As the fourth and final day of the Critical Writing Ensemble’s Second Chapter is about to begin, we wait for the traffic to allow people to arrive and gather within the confines of the conference room. As we wait for people to gather, the participants and audience’s chatter recaps on the previous three days papers and discussions, demonstrating a fervor for the day’s papers to begin. Following the topic, Entangling and Disentangling Printed Matter, the day’s speakers will discuss the diversity of writing histories developed through art publishing platforms and their contribution to the construction of criticality within the South Asia region and beyond.
The first speaker of the day is Aunohita Mojumdar, Editor of the Himal Magazine in Kathmandu and whose lecture will discuss the responsibility of the writer in the theatre of war by bringing to light stories of everyday reality in territories of conflict and violence. Questioning what we read when we read about areas of conflict while analysing the challenges faced by war journalists in areas like Afghanistan where the situation is over reported but yet under narrated. Perhaps the key question Aunohita asks the audience is how and where we make space to look at such issues with an Editorial neutrality?
Devika Singh’s paper Indian Printed Matter after Independence discusses how her research uses printed matter as a point of departure to discuss the moment when art reviews were a critical site of transaction in India between the public sphere and contemporary art currents. Concentrating on the publication Marg, Devika explains how the magazine navigated the public sphere and explained its influence on numerous influential figures.
Highlighting Marg’s importance as a time capsule or memory bank, the magazine’s role in the progressive writing movement is unquestioned, Marg is still being published today. Although it was previously funded by the Tata Group, their involvement has dwindled in recent years, opening up the question of how progressive publications both fund themselves and maintain their editorial agenda.
The final paper of the morning comes from Dorothee Richter who is the Editor of the independent international journal OnCurating and also Head of the Postgraduate Programme in Curating at the University of the Arts in Switzerland. Discussing the political and the social within the critique of artwork today Dorothee addresses the subject through her experience of working and writing across online and offline platforms. Although platforms like OnCurating are an important contribution to art writing and criticism, where and how we fund such platforms to ensure diversity in the voices who communicate through them is an issue which feels to have been swept under the carpet slightly throughout this Ensemble. As money circulates within society, what does this do or mean for art?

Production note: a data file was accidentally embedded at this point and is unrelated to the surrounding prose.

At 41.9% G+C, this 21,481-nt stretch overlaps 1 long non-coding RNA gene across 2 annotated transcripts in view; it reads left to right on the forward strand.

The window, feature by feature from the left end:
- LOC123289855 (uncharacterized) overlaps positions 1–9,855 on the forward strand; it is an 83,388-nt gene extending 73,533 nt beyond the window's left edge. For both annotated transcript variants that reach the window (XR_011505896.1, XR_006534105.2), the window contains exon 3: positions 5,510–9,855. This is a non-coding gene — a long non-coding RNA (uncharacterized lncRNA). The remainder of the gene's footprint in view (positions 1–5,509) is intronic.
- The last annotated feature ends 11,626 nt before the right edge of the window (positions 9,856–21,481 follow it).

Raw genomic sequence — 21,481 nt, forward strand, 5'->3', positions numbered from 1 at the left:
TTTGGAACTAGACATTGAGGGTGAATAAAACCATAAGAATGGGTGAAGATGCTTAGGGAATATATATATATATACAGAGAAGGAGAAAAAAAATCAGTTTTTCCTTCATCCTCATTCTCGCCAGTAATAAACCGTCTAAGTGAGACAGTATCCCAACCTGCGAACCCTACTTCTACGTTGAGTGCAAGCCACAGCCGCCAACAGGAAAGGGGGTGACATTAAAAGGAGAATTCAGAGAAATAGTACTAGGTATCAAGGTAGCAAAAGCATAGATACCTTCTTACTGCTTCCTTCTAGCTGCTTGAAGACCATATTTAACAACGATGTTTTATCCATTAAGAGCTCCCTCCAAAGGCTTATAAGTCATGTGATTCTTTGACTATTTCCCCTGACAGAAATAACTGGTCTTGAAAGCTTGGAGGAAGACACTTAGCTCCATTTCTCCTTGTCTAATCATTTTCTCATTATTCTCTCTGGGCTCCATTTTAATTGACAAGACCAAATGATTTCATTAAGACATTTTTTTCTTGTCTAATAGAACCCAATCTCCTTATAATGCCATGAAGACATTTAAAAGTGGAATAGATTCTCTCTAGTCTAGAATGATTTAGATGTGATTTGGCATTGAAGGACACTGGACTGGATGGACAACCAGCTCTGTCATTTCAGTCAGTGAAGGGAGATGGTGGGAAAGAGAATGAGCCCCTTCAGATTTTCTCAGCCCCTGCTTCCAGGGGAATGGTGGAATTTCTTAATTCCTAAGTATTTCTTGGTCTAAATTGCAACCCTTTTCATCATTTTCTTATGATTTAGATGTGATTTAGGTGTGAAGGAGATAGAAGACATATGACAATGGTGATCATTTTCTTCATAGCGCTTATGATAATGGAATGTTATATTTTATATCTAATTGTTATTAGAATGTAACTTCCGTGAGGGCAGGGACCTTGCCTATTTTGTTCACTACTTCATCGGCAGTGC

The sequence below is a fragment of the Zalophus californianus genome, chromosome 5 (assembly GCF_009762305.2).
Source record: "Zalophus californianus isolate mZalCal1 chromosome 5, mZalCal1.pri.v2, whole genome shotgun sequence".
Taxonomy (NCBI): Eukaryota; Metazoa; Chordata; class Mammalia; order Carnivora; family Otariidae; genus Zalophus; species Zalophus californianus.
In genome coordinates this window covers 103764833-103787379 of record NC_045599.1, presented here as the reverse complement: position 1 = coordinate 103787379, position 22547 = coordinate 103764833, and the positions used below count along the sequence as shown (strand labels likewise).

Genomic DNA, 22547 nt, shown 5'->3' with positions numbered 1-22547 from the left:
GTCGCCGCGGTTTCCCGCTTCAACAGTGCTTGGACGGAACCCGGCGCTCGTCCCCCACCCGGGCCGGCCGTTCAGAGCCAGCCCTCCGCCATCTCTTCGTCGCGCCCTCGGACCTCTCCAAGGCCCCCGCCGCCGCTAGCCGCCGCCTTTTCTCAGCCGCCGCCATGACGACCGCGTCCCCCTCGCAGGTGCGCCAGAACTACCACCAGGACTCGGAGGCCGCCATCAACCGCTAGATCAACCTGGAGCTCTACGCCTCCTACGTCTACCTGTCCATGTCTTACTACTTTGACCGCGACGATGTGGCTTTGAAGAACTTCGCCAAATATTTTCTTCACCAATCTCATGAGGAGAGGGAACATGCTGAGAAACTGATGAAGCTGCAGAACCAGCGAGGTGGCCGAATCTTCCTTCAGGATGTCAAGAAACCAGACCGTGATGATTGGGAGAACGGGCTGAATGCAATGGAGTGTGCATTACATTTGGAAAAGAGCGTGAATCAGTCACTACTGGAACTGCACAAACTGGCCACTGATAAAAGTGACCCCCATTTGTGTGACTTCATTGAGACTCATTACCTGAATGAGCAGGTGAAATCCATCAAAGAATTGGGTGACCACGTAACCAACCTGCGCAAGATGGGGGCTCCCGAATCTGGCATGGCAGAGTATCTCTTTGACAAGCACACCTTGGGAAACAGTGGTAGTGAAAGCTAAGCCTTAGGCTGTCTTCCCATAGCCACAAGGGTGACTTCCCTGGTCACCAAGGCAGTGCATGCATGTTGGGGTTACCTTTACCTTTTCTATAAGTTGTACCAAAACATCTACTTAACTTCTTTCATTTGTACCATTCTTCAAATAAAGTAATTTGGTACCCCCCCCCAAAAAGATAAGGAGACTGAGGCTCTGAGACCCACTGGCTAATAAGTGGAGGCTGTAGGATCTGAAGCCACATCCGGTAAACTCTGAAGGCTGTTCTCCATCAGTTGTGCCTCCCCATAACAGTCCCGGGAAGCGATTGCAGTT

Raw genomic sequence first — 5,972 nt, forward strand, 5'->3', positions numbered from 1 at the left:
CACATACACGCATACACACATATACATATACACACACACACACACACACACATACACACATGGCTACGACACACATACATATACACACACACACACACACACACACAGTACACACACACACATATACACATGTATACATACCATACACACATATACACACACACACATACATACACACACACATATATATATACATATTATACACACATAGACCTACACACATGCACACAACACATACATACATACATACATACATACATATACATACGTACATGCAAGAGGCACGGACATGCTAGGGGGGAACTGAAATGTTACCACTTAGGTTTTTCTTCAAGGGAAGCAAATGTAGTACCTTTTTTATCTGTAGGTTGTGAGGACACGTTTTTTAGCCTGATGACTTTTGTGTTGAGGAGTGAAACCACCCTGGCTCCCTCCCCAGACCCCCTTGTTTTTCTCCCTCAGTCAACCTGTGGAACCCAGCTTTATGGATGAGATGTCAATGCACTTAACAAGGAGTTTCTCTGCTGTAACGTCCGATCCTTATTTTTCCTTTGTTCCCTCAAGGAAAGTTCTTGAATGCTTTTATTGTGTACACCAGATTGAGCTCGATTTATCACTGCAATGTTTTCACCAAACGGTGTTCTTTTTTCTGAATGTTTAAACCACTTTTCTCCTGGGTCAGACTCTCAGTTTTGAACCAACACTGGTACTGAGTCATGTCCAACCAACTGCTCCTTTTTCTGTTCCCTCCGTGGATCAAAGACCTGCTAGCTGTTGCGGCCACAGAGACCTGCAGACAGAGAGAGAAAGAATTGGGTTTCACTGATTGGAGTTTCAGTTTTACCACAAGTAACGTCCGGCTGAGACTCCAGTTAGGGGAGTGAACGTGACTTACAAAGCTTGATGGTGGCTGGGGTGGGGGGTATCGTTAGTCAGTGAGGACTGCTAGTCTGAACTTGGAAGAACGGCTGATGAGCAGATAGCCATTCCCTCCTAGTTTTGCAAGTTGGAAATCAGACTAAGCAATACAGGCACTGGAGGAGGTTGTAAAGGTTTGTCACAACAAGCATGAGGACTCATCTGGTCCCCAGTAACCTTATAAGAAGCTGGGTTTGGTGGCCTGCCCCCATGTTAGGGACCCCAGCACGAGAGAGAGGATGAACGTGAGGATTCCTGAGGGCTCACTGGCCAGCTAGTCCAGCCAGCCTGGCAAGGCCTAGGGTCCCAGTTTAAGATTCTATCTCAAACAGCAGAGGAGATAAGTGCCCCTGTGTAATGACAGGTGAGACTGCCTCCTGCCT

Following on from lunch on the Shilpakala Academy’s roof terrace, Sharmini Pereira opens her paper Location, Location, Location explaining how her organisation, Raking Leaves, commissions and publishes artist books from South Asia. Presenting three recent projects, one by an artist from Sri Lanka the other two by artists from Pakistan, Sharmini explains how each project is inhabited by its own political issues, particularly around where the artists are from. For Raking Leaves, where the artists are from is not of critical importance but it does add context to the criticality of the work.
As the programme of speakers draws near to the end, Mike Sperlinger, Professor of Theory and Writing at The Academy of Fine Art, KHiO (Oslo, Norway) briefly examines some of the practices, histories and institutional dilemmas concealed by the seemingly innocuous grammatical marks which have become a popular attribute to recent art writing terminologies. Delving into what kind of relationship such grammatical marks might imply between art and writing through his paper The Artist’s Apostrophe, he talks of art writing as a genre and not a tool.
Using Tracks: a journal of artists’ writings, a little-known publication edited by American sculptor Herbert George as an example, Mike discusses how art writing should provide just enough information to maintain a critical difference without being too specific and questions how we achieve the perfect balance.
To close the four days of though-provoking papers, Mustafa Zaman closes the sessions with Art Writing from below: Transversality in the Country of Mistranslation which looks at the state of art criticism in Bangladesh while simultaneously examining its crucial reinforcement to the country’s burgeoning art scene. Discussing how the magazine he conceived, Depart, fits within the current Bangladesh art scene and how it achieves its aim of giving critical reinforcement to the scene, Mustafa draws on the complications of writing in English and Bangla, we are perhaps back at the perhaps also a reference back to the issue of being from a language raised previously by Nida Ghouse.
Bringing the issues around art writing back to the country in which the four days of the second chapter of the Critical Writing Ensemble have taken place, it’s a reminder of how the issues facing critical writing across the globe are both parallel yet specific to their location and language. As Katya draws the sessions to a close by thanking all of the peers and the audience for their commitment and engagement with the past four days of papers while explaining the programme’s next steps, a clear demonstration of how important platforms like this are to the future of critical writing.